Happy belated Memorial Day! And thanks to everyone who has or is currently serving! It was a much needed three day weekend around our house. It seems like every weekend we have had lately has revolved around work. It was time to switch things up and take a much needed break, relax and enjoy the weekend as a family of four. We thought we would take the girls to the zoo before we become outnumbered in a few short weeks. It was the perfect day to be outside taking in all of the sights. The girls got to feed the giraffes some greens, which was a great lesson to my oldest on how animals like to be healthy too. I always try to sneak those lessons in. Needless to say, those four leaves of lettuce we fed that thing were the most expensive produce I’ve ever purchased. At least it goes to a good cause and they were actually feeding it something healthy. We also had a scavenger hunt for our oldest and some much needed pool time. It is finally feeling like summer days around here! With all of those activities the girls were exhausted. We barely survived the trip home from the zoo as our littlest has decided to declare war on her car seat and throw an all-out temper tantrum on the way home. The long drive ended up even longer when we had a screaming child and another one who is trying to sleep. Addie has officially lost all privileges to travel more than 30 minutes in the car.
With all of that we had some quick meals and not a lot of time to prep for the upcoming week. I did manage to prep one thing, sweet potatoes. If all else fails we at least have somewhat of a backup plan. I think I have found the easiest way to prepare a sweet potato that makes them so much easier to utilize when you are in a hurry. Plus, are they not like the hardest things ever to peel and cut? With this method, you can literally peel them with your fingers and slice them however you would like and you never have to worry about them getting done. Perfect in a pinch.
Once they are done, store them whole in the refrigerator and use them for any preparation you would like; mashed, roasted, sautéed, fries, grilled. We already used them last night for an asparagus and sweet potato skillet topped with fried eggs. Here are some other ideas;
And just to add a little excitement to this post. How about a little nutrition background into sweet potatoes?
There is much controversy in the nutrition world on potatoes in general. Many people tend to look at the macronutrient ratio as the set standard on whether to consume it or not. And by macronutrient ratio that is how much protein, carbohydrates and fats it contains. Potatoes get a bad rap for the fact that they are a starchy vegetable or high in carbohydrates. While this is true, sweet potatoes in general have a lot of essential nutrients, regardless of the carbohydrate ratio, the quality is still good. To be honest, it is a real food, grown from the earth, unprocessed and thus a winner in my book. Sure, I wouldn’t recommend people get carried away with the consumption and override the fact that non-starchy vegetables have A LOT of great properties as well.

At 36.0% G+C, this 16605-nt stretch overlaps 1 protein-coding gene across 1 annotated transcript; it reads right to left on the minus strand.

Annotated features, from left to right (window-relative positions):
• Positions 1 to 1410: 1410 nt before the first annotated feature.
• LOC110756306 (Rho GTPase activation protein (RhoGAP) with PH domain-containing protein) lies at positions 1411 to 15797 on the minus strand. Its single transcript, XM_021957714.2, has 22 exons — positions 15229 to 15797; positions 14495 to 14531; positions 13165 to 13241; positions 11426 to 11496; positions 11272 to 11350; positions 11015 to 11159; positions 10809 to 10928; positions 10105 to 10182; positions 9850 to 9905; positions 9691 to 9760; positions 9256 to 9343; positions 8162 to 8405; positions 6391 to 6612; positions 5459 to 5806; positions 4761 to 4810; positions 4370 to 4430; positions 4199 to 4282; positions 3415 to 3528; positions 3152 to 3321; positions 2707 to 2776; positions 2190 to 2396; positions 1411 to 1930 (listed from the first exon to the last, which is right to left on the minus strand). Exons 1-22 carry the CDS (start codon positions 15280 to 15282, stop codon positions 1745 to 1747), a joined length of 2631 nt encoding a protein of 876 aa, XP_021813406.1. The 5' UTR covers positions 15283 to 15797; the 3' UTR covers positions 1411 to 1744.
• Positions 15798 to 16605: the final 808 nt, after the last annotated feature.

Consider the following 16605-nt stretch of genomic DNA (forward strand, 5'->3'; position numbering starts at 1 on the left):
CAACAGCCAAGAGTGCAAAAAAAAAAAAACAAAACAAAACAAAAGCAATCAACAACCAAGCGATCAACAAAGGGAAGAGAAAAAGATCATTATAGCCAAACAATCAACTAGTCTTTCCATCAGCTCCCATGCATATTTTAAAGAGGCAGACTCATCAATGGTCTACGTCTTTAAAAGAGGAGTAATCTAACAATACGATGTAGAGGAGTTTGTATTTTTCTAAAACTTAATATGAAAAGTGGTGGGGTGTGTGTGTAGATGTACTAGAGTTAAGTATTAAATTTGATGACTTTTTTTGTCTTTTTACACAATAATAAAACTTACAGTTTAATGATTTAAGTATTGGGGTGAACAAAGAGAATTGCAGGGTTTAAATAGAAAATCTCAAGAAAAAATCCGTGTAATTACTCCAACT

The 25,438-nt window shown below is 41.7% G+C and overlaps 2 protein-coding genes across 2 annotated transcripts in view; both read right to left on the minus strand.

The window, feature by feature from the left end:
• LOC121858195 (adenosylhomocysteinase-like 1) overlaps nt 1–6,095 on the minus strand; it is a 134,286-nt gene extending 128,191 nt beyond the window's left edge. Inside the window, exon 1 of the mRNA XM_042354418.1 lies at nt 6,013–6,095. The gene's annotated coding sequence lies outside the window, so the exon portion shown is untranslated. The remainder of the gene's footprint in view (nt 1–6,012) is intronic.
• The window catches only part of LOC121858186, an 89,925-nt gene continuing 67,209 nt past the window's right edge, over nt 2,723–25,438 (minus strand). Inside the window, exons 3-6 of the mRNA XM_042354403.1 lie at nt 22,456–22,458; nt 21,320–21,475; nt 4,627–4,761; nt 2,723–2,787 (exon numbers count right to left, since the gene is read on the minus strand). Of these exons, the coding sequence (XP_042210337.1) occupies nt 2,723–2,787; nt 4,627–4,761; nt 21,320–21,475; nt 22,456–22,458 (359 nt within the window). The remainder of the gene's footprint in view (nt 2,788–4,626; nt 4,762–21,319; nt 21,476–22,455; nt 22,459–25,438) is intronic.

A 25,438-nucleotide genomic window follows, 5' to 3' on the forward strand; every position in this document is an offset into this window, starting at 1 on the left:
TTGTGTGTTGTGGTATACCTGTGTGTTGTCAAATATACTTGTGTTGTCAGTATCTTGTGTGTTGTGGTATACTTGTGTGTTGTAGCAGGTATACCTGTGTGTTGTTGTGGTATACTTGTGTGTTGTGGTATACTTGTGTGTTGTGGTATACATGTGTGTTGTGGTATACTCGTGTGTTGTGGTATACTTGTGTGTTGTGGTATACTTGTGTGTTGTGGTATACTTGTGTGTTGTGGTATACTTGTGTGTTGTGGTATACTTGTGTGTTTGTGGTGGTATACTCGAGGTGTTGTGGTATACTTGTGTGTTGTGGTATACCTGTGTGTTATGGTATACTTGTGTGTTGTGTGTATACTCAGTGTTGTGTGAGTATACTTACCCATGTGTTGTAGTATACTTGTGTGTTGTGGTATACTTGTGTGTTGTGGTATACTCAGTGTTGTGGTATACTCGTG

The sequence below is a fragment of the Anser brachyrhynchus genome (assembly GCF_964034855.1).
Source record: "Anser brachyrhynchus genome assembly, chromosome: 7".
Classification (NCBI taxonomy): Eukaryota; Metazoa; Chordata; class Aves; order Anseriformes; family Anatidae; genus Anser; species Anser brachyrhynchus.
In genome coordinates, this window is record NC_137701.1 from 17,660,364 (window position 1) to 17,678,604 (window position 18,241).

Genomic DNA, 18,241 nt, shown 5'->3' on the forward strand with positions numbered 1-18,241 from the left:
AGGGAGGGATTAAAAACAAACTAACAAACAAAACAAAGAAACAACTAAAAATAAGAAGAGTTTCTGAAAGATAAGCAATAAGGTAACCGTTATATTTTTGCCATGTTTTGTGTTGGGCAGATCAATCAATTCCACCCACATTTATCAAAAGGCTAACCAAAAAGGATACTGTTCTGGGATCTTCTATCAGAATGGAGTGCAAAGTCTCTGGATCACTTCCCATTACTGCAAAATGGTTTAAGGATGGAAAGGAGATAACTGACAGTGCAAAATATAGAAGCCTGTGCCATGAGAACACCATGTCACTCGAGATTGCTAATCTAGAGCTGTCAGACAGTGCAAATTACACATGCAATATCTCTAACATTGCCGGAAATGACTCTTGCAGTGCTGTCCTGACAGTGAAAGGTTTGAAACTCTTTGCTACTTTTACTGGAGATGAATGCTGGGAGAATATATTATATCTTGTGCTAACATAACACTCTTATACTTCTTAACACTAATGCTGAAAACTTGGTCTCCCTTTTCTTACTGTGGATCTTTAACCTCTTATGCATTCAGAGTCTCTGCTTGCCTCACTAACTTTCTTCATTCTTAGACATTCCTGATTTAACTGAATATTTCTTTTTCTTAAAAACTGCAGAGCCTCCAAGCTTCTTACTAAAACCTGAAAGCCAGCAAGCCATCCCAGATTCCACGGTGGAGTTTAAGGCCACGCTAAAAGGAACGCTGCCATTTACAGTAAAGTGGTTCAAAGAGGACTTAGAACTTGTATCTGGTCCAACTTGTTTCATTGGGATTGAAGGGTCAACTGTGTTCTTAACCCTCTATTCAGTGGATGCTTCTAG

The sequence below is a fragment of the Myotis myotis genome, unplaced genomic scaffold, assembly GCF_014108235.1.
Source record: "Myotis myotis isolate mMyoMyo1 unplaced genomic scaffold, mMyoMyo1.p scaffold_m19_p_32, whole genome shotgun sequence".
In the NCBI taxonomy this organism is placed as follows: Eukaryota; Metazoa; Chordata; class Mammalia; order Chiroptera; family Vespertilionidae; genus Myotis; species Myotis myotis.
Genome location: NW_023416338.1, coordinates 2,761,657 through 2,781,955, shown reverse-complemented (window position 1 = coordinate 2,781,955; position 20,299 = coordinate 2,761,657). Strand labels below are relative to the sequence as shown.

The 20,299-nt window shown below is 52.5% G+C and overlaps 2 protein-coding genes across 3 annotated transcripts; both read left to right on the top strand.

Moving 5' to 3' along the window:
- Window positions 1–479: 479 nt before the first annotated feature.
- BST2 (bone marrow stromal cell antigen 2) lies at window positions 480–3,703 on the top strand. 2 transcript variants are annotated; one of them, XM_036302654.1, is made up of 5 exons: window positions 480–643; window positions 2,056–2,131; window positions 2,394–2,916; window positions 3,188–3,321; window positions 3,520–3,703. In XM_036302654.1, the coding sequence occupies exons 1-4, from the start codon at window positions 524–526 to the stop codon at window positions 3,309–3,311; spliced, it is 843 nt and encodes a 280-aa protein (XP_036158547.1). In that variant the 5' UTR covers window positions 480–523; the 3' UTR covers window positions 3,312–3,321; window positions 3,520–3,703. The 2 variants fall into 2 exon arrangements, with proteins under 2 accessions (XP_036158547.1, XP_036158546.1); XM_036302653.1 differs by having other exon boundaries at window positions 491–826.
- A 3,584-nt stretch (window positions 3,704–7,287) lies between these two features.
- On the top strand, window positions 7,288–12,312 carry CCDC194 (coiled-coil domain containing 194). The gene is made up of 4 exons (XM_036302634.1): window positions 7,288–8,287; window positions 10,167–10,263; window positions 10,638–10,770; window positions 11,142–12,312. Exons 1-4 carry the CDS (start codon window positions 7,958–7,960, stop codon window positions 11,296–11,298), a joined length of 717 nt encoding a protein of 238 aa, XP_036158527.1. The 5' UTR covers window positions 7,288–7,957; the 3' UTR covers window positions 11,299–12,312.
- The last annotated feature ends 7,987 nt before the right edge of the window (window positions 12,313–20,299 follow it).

Research has found that sweet potatoes contain a great deal of antioxidants in the orange-hued carotenoid pigments (1). Anthocyanin and other color-related pigments in sweet potato are equally valuable for their anti-inflammatory health benefits something we all want to strive for.
The most exciting research pinpoints the blood sugar issue. Recent research has shown that extracts from sweet potatoes can significantly increase blood levels of adiponectin in persons with type 2 diabetes. Adiponectin is a protein hormone produced by our fat cells, and it serves as an important mediator of insulin metabolism. One with poorly-regulated insulin metabolism and insulin insensitivity tend to have lower levels of adiponectin, and persons with healthier insulin metabolism tend to have higher levels (2). The initial results show that sweet potatoes can actually help regulate blood sugar, especially if steamed or boiled (hence why I love to boil these babies).
Before you indulge there is some evidence that sweet potatoes can have a negative impact on ones thyroid (especially if you already have pre-existing thyroid conditions). Sweet potatoes contain goitrogens which limit the usage/availability of the essential nutrient iodine in the thyroid. Now most specialists would agree that as long as you have sufficient iodine and eat cooked goitrogenic foods (such as sweet potatoes) in moderation you will be fine. The cooking process (especially boiling or steaming) reduces the effects of the goitrogens. Lucky for sweet potatoes you would probably never eat them raw anyways, and never eat the skin as this is where the majority of the goitrogens lie.
But if you have a thyroid issue, you should probably consult with a Physician or Nutritionist more about a diet plan to help beat your condition. As it isn’t just about eliminating goitrogenic foods or having the appropriate amount of iodine. Selenium comes into the picture along with sleep, stress, phytic acids, etc. It’s a complicated issue but one you shouldn’t fear. If you have or think you have a thyroid issue I would love to walk you through a journey of healing.
On a final note, don’t fear the potato, but don’t go crazy either. Enjoy it when you eat it!
- 4-6 Medium Sweet Potatoes
- Dash of Salt
- Wash sweet potatoes and place in stock pot.
- Cover with water and add a dash of salt.
- Boil for 15-30 minutes or until just fork tender. Careful not to overboil as they will become soft and mushy.